During cell division, the spindle apparatus pulls together the chromosomes into the two daughter cells.
The spindle apparatus is a structure of the eukaryotic cytoskeleton involved in mitosis and meiosis, often referred to as the mitotic spindle during mitosis and the meiotic spindle during meiosis. Its function is to segregate chromosomes during cell division (either mitosis or meiosis) to the daughter cells. It consists of a bundle of microtubules joined at the ends but spread out in the middle, vaguely ellipsoid in shape. In the wide middle portion, known as the spindle midzone, antiparallel microtubules are bundled by kinesins. At the pointed ends, known as spindle poles, microtubules are nucleated by the centrosomes in the cells of most animals.
During spindle assembly in prometaphase, some of the spindle's microtubules attach to the kinetochores that assemble on the centromere portion of the chromosomes. The chromosomes are pulled into alignment along the spindle midzone to form the metaphase spindle. Once all the chromosomes are aligned with sister chromatids pointing to opposite ends of the spindle, the cell enters anaphase, in which the chromatids separate and move toward their respective poles. Since the center of the spindle specifies the plane along which the cell will divide during cytokinesis, this ensures that each daughter cell will receive one of each chromatid. The mitotic kinase aurora A is required for proper spindle assembly and separation.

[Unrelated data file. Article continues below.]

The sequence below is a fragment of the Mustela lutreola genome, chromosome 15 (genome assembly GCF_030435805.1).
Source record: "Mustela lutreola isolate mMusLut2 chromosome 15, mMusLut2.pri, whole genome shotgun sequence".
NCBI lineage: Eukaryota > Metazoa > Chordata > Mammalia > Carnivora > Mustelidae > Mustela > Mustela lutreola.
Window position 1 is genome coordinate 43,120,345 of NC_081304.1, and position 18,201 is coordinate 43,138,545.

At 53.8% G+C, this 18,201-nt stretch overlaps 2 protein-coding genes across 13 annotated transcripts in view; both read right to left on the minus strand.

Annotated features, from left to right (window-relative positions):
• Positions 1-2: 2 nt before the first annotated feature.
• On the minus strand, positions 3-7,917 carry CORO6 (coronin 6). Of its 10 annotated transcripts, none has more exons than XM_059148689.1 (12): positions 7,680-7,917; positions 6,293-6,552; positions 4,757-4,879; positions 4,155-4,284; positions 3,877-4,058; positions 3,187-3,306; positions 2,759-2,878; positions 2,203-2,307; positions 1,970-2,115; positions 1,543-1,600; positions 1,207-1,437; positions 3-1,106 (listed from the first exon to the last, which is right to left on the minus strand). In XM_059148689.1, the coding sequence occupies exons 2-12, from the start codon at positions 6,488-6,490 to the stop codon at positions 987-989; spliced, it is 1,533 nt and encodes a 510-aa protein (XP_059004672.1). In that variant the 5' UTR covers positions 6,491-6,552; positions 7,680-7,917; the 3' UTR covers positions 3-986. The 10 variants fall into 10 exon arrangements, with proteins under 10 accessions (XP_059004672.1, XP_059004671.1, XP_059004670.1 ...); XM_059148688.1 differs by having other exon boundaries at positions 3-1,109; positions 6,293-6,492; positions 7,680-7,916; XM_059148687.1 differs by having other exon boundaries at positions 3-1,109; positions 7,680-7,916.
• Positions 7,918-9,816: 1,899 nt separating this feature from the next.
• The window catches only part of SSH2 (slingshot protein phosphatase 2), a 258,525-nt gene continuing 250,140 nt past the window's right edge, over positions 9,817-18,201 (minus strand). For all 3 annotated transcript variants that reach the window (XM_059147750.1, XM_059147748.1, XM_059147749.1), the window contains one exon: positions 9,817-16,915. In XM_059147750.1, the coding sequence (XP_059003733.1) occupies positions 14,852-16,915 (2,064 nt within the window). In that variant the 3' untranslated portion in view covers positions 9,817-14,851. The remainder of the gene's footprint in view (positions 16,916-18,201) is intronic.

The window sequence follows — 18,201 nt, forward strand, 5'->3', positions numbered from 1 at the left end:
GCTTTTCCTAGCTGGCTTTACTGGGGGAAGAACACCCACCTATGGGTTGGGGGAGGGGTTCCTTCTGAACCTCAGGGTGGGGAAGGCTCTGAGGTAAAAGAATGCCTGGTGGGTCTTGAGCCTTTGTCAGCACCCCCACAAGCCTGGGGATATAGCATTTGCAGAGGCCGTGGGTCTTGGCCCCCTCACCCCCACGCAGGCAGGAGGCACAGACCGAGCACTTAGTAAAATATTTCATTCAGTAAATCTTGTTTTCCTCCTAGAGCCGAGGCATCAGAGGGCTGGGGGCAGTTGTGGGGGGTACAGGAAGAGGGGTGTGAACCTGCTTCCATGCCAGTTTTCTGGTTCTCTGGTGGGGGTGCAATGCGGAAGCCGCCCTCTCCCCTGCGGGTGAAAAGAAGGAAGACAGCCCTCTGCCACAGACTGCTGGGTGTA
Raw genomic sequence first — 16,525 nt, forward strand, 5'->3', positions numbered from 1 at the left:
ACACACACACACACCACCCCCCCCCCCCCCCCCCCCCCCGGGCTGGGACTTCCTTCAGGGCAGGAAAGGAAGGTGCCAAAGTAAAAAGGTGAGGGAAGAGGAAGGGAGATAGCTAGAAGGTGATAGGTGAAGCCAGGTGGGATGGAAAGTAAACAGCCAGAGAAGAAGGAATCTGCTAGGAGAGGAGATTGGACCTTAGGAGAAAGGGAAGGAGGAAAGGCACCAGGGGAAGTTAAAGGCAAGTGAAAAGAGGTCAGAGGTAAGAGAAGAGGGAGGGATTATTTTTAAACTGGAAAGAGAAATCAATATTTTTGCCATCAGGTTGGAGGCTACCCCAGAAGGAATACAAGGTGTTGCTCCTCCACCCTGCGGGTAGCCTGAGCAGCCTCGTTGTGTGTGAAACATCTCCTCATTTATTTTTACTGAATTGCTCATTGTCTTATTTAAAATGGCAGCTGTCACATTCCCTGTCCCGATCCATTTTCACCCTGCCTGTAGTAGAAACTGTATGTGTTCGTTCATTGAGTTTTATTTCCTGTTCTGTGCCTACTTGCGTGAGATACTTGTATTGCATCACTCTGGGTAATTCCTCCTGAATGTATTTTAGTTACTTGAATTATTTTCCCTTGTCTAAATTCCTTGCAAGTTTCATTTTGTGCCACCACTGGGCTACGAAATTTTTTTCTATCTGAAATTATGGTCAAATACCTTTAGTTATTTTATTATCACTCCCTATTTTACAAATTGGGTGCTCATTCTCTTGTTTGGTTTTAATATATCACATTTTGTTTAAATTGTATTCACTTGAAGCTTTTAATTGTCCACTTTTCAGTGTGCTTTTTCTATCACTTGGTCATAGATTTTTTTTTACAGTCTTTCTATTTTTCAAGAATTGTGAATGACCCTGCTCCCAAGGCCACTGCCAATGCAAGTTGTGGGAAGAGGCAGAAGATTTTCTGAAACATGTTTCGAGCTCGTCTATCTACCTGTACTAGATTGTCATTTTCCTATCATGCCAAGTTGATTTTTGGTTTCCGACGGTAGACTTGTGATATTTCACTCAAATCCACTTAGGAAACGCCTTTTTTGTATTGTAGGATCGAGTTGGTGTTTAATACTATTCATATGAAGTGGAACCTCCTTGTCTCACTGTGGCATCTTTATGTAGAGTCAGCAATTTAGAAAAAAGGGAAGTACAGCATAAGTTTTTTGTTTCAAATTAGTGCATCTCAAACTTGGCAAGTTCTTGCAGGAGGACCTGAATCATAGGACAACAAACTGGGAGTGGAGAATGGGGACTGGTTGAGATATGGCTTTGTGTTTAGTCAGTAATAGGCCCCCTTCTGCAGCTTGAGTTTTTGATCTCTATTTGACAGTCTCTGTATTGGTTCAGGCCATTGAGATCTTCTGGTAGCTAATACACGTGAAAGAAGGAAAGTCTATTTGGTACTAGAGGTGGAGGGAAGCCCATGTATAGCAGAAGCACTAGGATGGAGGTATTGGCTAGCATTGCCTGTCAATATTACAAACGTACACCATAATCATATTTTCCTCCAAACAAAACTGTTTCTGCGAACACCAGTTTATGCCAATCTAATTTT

According to a recent publication, lamin B is a key component of the spindle matrix helping microtubule assembly. The mitotic spindle will not form without it.
- ↑ M. Y. Tsai, S. Wang, J. M. Heidinger, D. K. Shumaker, S. A. Adam, R. D. Goldman & Y. Zheng (2006-03-31). "A mitotic lamin B matrix induced by RanGTP required for spindle assembly". Science. 311 (5769): 1887–1193. doi:10.1126/science.1122771. Unknown parameter